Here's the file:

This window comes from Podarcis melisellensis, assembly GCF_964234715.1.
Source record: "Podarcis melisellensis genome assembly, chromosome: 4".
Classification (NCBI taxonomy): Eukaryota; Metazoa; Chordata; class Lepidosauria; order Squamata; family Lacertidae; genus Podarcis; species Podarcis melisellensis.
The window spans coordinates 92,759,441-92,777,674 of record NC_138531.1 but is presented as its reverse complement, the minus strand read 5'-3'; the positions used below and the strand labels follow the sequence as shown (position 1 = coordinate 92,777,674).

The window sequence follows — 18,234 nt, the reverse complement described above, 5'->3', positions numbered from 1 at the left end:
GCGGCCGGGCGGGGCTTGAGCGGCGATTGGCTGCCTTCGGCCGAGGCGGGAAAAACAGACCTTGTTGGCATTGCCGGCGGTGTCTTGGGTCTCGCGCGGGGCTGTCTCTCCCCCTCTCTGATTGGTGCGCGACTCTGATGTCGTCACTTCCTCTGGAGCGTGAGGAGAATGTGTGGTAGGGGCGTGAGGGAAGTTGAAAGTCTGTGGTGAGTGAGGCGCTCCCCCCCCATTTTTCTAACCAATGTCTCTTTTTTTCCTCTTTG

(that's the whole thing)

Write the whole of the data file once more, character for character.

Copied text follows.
This window comes from Podarcis melisellensis, assembly GCF_964234715.1.
Source record: "Podarcis melisellensis genome assembly, chromosome: 4".
Classification (NCBI taxonomy): Eukaryota; Metazoa; Chordata; class Lepidosauria; order Squamata; family Lacertidae; genus Podarcis; species Podarcis melisellensis.
The window spans coordinates 92,759,441-92,777,674 of record NC_138531.1 but is presented as its reverse complement, the minus strand read 5'-3'; the positions used below and the strand labels follow the sequence as shown (position 1 = coordinate 92,777,674).

The window sequence follows — 18,234 nt, the reverse complement described above, 5'->3', positions numbered from 1 at the left end:
GCGGCCGGGCGGGGCTTGAGCGGCGATTGGCTGCCTTCGGCCGAGGCGGGAAAAACAGACCTTGTTGGCATTGCCGGCGGTGTCTTGGGTCTCGCGCGGGGCTGTCTCTCCCCCTCTCTGATTGGTGCGCGACTCTGATGTCGTCACTTCCTCTGGAGCGTGAGGAGAATGTGTGGTAGGGGCGTGAGGGAAGTTGAAAGTCTGTGGTGAGTGAGGCGCTCCCCCCCCATTTTTCTAACCAATGTCTCTTTTTTTCCTCTTTG